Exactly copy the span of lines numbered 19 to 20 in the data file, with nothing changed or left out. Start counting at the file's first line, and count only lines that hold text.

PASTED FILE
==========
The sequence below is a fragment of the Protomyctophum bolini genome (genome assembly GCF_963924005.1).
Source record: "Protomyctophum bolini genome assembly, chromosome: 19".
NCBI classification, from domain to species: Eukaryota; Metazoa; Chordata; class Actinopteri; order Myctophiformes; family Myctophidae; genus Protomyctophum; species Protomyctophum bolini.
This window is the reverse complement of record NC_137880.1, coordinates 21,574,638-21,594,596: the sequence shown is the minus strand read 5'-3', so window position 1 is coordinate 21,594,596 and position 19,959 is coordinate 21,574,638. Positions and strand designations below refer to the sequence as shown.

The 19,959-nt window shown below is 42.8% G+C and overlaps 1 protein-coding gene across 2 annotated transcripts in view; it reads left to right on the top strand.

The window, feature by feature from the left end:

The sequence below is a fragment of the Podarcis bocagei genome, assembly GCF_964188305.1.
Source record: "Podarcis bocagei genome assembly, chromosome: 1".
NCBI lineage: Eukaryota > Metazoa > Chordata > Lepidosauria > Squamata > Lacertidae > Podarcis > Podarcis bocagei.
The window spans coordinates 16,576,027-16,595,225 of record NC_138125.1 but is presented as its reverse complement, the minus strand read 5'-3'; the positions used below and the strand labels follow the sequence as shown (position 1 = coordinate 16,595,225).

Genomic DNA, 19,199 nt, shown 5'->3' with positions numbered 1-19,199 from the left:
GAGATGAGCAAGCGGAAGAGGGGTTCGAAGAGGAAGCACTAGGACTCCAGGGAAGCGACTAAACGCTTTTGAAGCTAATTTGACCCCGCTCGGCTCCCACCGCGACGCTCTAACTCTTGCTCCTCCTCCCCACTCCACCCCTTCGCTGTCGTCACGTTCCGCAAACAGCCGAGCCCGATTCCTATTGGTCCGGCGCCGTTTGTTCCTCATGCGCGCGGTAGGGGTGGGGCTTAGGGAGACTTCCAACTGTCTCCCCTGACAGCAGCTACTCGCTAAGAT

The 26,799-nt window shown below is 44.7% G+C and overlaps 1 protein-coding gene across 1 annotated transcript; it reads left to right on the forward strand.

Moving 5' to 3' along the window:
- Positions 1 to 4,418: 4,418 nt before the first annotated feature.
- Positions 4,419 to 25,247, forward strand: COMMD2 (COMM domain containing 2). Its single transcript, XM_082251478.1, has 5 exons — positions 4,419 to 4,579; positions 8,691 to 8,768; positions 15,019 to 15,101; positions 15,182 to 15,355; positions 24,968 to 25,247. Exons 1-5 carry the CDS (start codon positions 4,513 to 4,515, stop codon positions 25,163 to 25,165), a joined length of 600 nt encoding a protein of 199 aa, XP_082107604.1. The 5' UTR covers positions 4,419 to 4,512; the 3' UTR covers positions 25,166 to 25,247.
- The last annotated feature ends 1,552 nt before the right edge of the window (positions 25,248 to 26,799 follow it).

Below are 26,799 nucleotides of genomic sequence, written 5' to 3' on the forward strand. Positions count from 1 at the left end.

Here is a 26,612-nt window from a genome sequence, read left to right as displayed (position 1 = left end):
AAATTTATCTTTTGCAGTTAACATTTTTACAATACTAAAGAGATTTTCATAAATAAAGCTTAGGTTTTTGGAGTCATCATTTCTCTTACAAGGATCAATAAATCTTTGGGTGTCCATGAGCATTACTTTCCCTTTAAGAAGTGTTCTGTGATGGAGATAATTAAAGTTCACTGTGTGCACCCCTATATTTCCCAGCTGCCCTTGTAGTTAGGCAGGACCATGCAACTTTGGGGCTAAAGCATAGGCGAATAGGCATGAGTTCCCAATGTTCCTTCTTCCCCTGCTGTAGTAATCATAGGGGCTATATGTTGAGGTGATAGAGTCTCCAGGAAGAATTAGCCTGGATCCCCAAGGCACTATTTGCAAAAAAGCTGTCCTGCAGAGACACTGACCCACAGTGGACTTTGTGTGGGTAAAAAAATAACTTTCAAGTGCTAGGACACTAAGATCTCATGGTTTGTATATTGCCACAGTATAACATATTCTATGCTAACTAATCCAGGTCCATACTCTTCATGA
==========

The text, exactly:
Here is a 26,612-nt window from a genome sequence, read left to right as displayed (position 1 = left end):
AAATTTATCTTTTGCAGTTAACATTTTTACAATACTAAAGAGATTTTCATAAATAAAGCTTAGGTTTTTGGAGTCATCATTTCTCTTACAAGGATCAATAAATCTTTGGGTGTCCATGAGCATTACTTTCCCTTTAAGAAGTGTTCTGTGATGGAGATAATTAAAGTTCACTGTGTGCACCCCTATATTTCCCAGCTGCCCTTGTAGTTAGGCAGGACCATGCAACTTTGGGGCTAAAGCATAGGCGAATAGGCATGAGTTCCCAATGTTCCTTCTTCCCCTGCTGTAGTAATCATAGGGGCTATATGTTGAGGTGATAGAGTCTCCAGGAAGAATTAGCCTGGATCCCCAAGGCACTATTTGCAAAAAAGCTGTCCTGCAGAGACACTGACCCACAGTGGACTTTGTGTGGGTAAAAAAATAACTTTCAAGTGCTAGGACACTAAGATCTCATGGTTTGTATATTGCCACAGTATAACATATTCTATGCTAACTAATCCAGGTCCATACTCTTCATGA